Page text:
communities include: EJ Small Grants, EJ Collaborative Problem-Solving Cooperative Agreements, EJ State
Cooperative Agreements, Community Action for a Renewed Environment (CARE) Cooperative Agreements,
Brownfields Job Training Grants, EJ Showcase Community Pilots, and EJ Green Development Pilots.
E.O. 12898 also called for the establishment of an Interagency Working Group on
Environmental Justice (IWG), which is chaired by the EPA Administrator. EPA is working with
the White House Council on Environmental Quality (CEQ) to reconvene the IWG in the Fall of
2010 as the first step in reinvigorating federal agency and Administration-wide efforts to
advance environmental justice.
In addition, EPA has a number of federal partnerships established and initiatives underway that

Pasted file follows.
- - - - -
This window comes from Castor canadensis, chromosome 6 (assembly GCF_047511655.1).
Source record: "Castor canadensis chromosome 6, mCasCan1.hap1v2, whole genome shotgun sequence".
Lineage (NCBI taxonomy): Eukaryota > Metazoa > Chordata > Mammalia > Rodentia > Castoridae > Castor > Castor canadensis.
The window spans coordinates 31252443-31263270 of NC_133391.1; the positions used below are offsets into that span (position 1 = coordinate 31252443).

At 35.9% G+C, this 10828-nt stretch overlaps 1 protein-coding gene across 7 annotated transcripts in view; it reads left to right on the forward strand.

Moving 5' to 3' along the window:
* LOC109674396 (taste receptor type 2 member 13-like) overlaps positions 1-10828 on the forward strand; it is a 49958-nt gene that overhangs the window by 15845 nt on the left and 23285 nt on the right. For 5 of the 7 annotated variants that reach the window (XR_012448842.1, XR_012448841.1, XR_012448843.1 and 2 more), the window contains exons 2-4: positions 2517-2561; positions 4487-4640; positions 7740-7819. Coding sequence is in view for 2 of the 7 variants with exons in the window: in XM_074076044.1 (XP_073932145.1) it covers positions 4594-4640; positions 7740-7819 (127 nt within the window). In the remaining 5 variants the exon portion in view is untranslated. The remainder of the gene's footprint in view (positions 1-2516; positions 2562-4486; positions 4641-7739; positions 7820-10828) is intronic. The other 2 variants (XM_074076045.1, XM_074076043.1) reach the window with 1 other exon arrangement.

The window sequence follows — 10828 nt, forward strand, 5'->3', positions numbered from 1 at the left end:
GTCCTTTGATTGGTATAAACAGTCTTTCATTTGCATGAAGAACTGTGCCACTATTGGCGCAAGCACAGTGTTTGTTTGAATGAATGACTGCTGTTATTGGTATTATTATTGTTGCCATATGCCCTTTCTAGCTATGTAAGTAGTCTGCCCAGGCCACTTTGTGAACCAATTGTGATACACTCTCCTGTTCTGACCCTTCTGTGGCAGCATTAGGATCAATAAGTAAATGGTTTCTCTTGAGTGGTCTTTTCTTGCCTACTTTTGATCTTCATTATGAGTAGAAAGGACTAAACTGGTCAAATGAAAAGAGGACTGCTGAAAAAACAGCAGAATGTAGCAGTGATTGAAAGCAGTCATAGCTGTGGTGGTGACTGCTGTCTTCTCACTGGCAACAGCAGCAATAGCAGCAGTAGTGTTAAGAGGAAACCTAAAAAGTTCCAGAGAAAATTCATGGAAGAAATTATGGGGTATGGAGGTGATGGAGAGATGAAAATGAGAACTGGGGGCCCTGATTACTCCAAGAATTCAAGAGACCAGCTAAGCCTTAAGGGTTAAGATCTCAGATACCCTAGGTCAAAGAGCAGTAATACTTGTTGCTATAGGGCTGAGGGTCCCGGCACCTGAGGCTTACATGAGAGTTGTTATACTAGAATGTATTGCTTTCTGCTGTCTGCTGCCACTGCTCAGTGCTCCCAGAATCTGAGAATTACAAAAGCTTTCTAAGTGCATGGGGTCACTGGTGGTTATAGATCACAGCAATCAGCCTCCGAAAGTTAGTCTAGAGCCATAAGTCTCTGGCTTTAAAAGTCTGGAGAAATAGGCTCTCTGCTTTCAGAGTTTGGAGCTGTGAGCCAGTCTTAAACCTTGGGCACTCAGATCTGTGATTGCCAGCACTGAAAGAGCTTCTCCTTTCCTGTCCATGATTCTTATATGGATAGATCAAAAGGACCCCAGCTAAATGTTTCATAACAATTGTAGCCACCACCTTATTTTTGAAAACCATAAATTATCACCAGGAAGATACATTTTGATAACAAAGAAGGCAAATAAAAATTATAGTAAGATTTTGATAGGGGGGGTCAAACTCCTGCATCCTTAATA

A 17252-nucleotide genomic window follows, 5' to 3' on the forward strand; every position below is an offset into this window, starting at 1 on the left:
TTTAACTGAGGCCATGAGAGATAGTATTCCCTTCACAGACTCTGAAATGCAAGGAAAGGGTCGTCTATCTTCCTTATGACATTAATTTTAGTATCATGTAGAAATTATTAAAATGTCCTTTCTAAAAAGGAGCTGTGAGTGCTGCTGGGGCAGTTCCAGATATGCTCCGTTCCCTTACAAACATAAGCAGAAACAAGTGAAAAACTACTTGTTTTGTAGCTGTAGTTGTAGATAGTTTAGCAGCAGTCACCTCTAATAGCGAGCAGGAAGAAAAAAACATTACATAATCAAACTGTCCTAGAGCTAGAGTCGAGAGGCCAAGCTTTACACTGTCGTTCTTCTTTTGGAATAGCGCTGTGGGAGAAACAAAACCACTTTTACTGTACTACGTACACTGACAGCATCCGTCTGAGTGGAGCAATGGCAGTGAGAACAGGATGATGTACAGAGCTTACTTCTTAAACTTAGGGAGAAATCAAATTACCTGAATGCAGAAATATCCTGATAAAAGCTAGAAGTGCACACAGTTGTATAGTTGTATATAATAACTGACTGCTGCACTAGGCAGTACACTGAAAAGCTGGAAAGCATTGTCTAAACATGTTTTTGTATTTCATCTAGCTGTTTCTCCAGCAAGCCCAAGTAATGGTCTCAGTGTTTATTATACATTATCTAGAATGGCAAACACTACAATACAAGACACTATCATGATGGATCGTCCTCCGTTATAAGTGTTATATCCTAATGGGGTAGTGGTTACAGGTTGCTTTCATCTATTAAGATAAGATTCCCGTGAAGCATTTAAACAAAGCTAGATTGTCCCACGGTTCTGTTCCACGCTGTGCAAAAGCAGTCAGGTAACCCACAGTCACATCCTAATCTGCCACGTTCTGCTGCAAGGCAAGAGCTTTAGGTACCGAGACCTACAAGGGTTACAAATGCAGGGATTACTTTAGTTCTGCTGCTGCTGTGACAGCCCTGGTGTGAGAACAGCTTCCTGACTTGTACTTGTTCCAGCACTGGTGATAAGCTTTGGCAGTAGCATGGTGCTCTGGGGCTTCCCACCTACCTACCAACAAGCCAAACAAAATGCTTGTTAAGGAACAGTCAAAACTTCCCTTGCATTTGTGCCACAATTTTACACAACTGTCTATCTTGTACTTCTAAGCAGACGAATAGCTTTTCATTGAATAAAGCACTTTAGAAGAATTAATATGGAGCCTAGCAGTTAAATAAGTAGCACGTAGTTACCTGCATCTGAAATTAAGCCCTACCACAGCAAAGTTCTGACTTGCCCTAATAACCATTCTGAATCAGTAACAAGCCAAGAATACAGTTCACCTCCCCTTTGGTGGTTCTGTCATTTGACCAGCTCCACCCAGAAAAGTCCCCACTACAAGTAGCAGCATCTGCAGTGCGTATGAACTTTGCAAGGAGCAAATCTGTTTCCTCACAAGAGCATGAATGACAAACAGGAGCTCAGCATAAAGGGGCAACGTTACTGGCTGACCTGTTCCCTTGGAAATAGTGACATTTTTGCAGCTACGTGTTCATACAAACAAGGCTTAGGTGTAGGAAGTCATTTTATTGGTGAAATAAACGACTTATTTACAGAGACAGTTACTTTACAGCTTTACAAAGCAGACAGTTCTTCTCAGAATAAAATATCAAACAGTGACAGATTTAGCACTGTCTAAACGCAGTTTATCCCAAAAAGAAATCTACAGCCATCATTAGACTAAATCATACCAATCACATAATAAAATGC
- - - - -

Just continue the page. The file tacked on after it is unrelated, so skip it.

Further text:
support a holistic approach to addressing the environmental, social, and economic burdens that
impact communities. For example, EPA, the U.S. Department of Housing and Urban
Development, and the U.S. Department of Transportation joined together to form the Partnership
for Sustainable Communities, an unprecedented agreement to coordinate federal housing,
transportation, and environmental investments; protect public health and the environment;
promote equitable development; and help address the challenges of climate change. Other
partnerships that benefit overburdened communities, include the Brownfields Federal
Interagency Partnership, the Urban Waters Federal Partnership and America’s Great Outdoors
In the short term, EPA will focus on bridging relationships among different agencies and begin
developing joint initiatives. Every federal agency should be responsible for integrating EJ as part